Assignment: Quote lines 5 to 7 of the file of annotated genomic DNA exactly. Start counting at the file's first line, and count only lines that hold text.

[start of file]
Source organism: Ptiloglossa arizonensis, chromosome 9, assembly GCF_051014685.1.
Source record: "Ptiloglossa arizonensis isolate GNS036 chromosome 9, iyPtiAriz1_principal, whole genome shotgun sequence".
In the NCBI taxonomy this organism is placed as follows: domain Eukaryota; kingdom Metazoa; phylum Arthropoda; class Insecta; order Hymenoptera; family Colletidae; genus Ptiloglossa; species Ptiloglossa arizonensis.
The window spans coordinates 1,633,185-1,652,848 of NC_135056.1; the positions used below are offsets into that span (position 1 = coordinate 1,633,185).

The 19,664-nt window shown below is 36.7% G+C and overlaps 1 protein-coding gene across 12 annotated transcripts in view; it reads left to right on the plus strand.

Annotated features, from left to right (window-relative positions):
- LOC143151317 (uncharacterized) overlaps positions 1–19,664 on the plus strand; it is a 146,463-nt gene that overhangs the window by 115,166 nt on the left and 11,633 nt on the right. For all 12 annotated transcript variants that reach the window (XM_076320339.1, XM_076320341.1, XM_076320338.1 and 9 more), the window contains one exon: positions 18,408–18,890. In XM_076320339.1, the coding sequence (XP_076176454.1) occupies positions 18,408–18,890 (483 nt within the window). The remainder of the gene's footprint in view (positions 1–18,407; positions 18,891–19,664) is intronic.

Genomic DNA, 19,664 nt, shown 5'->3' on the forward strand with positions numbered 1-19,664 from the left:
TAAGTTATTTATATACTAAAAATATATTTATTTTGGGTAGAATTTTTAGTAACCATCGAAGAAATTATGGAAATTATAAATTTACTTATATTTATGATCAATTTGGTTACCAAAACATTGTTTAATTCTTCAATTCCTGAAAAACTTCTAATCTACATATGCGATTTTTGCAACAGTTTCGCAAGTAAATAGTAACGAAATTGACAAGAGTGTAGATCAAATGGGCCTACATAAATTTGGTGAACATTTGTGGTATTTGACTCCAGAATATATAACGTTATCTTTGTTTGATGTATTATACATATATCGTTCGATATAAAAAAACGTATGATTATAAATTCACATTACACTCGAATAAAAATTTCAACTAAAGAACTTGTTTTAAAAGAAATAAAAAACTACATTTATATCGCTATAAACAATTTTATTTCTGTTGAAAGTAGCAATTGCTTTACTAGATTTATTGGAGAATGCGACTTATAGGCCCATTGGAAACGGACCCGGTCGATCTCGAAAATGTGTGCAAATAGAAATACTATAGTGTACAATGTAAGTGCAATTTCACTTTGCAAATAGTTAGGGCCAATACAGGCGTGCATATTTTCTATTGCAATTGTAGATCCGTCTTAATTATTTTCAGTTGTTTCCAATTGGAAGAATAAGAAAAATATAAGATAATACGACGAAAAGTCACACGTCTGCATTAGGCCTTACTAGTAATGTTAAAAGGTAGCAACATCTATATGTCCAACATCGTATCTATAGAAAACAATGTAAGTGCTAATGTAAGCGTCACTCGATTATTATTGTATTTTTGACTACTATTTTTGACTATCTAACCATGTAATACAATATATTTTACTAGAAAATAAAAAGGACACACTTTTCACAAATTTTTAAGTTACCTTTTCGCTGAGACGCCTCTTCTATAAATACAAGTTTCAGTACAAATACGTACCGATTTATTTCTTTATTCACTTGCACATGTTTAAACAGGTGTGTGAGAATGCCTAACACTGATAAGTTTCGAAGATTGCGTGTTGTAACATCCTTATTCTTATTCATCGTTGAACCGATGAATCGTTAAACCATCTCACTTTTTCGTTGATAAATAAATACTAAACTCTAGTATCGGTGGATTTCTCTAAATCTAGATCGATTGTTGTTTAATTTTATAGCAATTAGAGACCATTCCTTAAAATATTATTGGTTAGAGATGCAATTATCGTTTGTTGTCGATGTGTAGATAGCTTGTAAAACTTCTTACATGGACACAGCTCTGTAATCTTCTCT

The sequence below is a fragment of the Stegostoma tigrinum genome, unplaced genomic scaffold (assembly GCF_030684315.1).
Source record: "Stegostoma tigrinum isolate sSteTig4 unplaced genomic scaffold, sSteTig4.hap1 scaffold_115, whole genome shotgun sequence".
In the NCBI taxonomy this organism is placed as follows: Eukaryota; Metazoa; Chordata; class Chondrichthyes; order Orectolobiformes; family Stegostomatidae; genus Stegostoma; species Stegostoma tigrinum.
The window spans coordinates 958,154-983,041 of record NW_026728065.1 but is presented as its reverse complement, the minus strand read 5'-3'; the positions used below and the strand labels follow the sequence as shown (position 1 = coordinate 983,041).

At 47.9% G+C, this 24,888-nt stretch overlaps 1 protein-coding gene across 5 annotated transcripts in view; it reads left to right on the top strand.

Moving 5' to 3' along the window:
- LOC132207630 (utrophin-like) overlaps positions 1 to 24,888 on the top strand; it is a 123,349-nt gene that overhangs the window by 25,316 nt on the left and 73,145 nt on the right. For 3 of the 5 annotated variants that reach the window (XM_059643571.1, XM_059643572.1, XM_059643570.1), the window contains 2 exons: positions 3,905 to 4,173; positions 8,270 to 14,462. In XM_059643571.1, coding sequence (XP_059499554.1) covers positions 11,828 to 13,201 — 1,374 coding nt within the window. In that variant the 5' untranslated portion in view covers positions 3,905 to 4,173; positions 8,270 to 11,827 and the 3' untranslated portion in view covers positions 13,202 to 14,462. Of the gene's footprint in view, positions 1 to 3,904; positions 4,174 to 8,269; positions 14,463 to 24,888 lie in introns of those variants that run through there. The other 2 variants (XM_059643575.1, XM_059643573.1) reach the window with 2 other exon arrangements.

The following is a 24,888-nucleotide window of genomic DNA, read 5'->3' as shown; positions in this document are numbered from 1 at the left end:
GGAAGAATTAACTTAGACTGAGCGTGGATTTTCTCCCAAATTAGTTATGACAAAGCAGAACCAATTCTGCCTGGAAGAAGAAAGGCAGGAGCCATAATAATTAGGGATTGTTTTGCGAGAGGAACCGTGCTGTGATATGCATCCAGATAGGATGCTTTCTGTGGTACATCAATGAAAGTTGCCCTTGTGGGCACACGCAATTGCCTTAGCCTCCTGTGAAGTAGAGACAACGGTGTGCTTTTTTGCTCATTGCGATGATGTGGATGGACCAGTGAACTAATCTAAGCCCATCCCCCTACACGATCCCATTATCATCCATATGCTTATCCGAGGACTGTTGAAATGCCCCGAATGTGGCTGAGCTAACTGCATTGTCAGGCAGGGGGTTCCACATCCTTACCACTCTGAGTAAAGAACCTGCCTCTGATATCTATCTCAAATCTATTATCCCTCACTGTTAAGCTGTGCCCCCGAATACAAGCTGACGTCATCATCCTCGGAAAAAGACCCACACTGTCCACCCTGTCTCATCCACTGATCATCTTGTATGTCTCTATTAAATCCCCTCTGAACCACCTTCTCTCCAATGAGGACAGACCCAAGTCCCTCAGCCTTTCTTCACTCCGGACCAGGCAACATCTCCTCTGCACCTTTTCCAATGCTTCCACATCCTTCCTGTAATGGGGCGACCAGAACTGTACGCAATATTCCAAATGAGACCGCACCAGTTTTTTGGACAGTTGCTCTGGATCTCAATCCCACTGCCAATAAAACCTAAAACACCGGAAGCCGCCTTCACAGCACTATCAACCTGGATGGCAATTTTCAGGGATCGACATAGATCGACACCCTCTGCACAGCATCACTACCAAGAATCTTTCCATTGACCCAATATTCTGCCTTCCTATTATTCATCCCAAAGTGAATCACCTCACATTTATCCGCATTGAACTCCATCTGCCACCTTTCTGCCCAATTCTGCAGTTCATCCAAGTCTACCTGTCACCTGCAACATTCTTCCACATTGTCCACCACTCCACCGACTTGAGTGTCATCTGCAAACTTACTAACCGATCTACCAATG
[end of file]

The 19,664-nt window shown below is 36.7% G+C and overlaps 1 protein-coding gene across 12 annotated transcripts in view; it reads left to right on the plus strand.

Annotated features, from left to right (window-relative positions):
- LOC143151317 (uncharacterized) overlaps positions 1–19,664 on the plus strand; it is a 146,463-nt gene that overhangs the window by 115,166 nt on the left and 11,633 nt on the right. For all 12 annotated transcript variants that reach the window (XM_076320339.1, XM_076320341.1, XM_076320338.1 and 9 more), the window contains one exon: positions 18,408–18,890. In XM_076320339.1, the coding sequence (XP_076176454.1) occupies positions 18,408–18,890 (483 nt within the window). The remainder of the gene's footprint in view (positions 1–18,407; positions 18,891–19,664) is intronic.